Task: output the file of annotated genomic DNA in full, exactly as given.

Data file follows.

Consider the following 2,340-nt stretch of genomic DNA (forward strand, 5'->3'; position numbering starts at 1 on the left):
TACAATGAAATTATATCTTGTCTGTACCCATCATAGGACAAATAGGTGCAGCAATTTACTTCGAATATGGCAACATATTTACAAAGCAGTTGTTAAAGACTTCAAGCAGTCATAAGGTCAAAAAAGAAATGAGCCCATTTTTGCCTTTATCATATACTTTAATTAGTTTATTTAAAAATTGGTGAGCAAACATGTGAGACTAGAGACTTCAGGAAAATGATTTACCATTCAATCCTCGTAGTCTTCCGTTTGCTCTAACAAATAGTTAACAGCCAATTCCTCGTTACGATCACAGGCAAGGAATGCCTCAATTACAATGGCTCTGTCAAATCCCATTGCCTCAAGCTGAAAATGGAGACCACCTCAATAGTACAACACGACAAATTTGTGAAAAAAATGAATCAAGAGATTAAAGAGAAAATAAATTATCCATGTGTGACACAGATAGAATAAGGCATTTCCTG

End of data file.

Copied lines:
Consider the following 2,340-nt stretch of genomic DNA (forward strand, 5'->3'; position numbering starts at 1 on the left):
TACAATGAAATTATATCTTGTCTGTACCCATCATAGGACAAATAGGTGCAGCAATTTACTTCGAATATGGCAACATATTTACAAAGCAGTTGTTAAAGACTTCAAGCAGTCATAAGGTCAAAAAAGAAATGAGCCCATTTTTGCCTTTATCATATACTTTAATTAGTTTATTTAAAAATTGGTGAGCAAACATGTGAGACTAGAGACTTCAGGAAAATGATTTACCATTCAATCCTCGTAGTCTTCCGTTTGCTCTAACAAATAGTTAACAGCCAATTCCTCGTTACGATCACAGGCAAGGAATGCCTCAATTACAATGGCTCTGTCAAATCCCATTGCCTCAAGCTGAAAATGGAGACCACCTCAATAGTACAACACGACAAATTTGTGAAAAAAATGAATCAAGAGATTAAAGAGAAAATAAATTATCCATGTGTGACACAGATAGAATAAGGCATTTCCTG